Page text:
A young Jerzy Semkow accompanies legendary French violinist Zino Francescatti in Mozart’s Fourth Violin Concerto:

Listen to the second and third movements.

Explore the TAFTO Archive

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For many professional orchestra musicians and audience members, August offers a rare period of downtime and a chance for contemplation. Summer seasons and festivals are beginning to wind down, while subscription seasons remain just around the corner. There couldn’t be a better time to explore the newly updated Take a Friend to the Orchestra (TAFTO) resource website, created by Drew McManus, arts consultant and author of the popular blog, Adaptistration

Take a Friend to the Orchestra is a series of fun and inspiring essays about how patrons can introduce their friends to the powerful, mysterious and even cathartic experience of a live orchestra concert. TAFTO tears down common stereotypes which may discourage some people from ever entering a concert hall. It reaffirms the idea that going to an orchestra concert should be fun, and should be an occasion which defies perceived rules about dressing up and knowing when to clap. Like sports teams, orchestras are cultural institutions which belong to the entire community. A wide range of viewpoints are represented, including, “critics, bloggers, musicians, classical music enthusiasts, and administrators.” Back in 2006 I was honored to contribute an article to the series. Other contributors include Alex Ross, Sam Bergman, Lynn Harrell, Leonard Slatkin, Gerard Schwartz and Henry Fogel. Drew talks about the series in this interview

Reading these essays, you won’t find gimmicky ideas or overhype about the need to re-invent the wheel in order to remain “relevant.” Instead, you’ll sense passion and enthusiasm for the magic of live orchestra concerts. In the next few weeks, explore the archive and then consider accepting this exciting grassroots challenge and take a friend to your local orchestra.

New Electronic Sound Worlds

composer, Mason Bates
composer Mason Bates

Violinist Anne Akiko Meyers will join the Richmond Symphony in March to perform a brand new violin concerto by Mason Bates. Born in 1977, Bates, who happens to be a Richmond native, is currently composer in residence with the Chicago Symphony. The Violin Concerto, written for Meyers, was recently premiered by the Pittsburgh Symphony. Learn more about the concerto here and here.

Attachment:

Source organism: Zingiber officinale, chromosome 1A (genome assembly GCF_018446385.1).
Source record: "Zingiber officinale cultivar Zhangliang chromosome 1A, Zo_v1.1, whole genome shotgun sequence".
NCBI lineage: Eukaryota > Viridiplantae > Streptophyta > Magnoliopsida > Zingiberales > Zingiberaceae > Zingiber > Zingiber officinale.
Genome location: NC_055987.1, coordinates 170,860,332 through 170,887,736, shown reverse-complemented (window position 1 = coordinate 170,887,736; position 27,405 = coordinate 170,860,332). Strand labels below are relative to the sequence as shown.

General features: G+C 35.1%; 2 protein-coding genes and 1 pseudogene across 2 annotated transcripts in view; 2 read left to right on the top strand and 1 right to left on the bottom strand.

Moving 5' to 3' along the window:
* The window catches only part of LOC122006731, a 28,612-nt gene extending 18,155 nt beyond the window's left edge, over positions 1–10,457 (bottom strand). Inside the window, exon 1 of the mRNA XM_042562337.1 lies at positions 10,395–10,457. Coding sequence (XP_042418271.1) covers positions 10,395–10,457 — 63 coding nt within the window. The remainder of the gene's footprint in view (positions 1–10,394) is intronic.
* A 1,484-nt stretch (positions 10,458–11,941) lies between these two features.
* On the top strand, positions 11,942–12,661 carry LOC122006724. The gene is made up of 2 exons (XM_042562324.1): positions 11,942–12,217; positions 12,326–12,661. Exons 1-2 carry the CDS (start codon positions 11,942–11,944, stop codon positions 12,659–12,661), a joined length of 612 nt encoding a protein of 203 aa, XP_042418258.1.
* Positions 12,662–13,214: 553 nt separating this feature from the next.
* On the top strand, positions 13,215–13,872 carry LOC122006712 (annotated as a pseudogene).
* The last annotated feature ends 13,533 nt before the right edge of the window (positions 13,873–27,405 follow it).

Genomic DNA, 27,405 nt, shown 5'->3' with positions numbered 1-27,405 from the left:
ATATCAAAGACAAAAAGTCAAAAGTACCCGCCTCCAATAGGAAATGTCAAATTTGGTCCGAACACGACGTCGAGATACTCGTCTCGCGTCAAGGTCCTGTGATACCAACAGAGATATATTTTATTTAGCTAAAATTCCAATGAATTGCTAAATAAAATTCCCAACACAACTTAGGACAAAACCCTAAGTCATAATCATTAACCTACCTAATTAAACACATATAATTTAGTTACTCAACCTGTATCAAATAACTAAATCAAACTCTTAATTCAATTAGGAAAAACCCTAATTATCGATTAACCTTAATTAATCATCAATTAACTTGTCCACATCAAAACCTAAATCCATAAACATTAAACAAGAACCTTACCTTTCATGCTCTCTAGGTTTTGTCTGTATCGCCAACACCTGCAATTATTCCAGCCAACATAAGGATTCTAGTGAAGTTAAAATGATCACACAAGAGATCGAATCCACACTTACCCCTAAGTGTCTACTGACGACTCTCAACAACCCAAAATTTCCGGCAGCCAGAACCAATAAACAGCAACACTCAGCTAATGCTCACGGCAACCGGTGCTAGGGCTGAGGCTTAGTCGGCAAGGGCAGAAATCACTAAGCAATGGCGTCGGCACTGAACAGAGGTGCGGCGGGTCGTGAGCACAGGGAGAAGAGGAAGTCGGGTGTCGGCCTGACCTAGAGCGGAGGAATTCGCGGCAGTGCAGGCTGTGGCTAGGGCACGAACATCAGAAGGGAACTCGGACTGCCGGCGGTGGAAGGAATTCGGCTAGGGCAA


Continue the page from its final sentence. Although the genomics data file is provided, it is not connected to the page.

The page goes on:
One of the most interesting aspects of Bates’s music is the way he uses the new, electronic sounds of the twenty-first century. Composers have always been inspired by the sounds around them. In the Classical period inspiration came from the sounds of nature…bird songs and brooks. With the industrial revolution the orchestra got louder and more dissonant. In Bates’s music we hear the influence of Techno, Ambient, film scores, John Adams and more, all mixed together in a shimmering sonic stew. This is the musical vocabulary we hear around us every day.

Listen to Mason Bates’s The B-Sides for Orchestra and Electronica, written in 2009. You’ll see Bates, who has developed a second career as a dance club DJ, hunched over a laptop and drum pad in the percussion section. Also notice the use of a broom and the sound it creates. The piece is in five movements. The third movement features samples of NASA radio transmissions from the 1965 Gemini IV space flight. In the final movement, the earthy thud of a Techno beat propels us through a series of almost cinematic musical adventures. Don’t worry about what the piece is “about” on the first listening. Just enjoy the colors, rhythm and flow and see where the music takes you. Here is a live performance with Leonard Slatkin and the Detroit Symphony Orchestra:

  1. Broom of the System (0:13)
  2. Aerosol Melody (Hanalei) (4:22)
  3. Gemini in the Solar Wind (8:47)
  4. Temescal Noir (14:56)
  5. Warehouse Medicine (17:43)

Now that you’ve heard The B-Sides, here is Mason Bates’s description of the piece. He has some interesting additional thoughts in this interview. Bates talks about the use of electronic sounds in the orchestra here.

[typography font=”Cantarell” size=”28″ size_format=”px”]Michael Gordon’s “Industry”[/typography]

Mason Bates joins a long line of composers who have been inspired by electronic sounds. Karlheinz Stockhausen influenced the development of electronic music in the twentieth century. Here is his “Studie II” (Elektronische Musik) (1954). Edgar Varese’s Poème électronique (1958) was written for the Philips Pavilion at the Brussels World’s Fair. American composer George Crumb’s string quartet, Black Angels (1970), uses a variety of new, amplified sounds as well as percussive instrument tapping and bow scraping.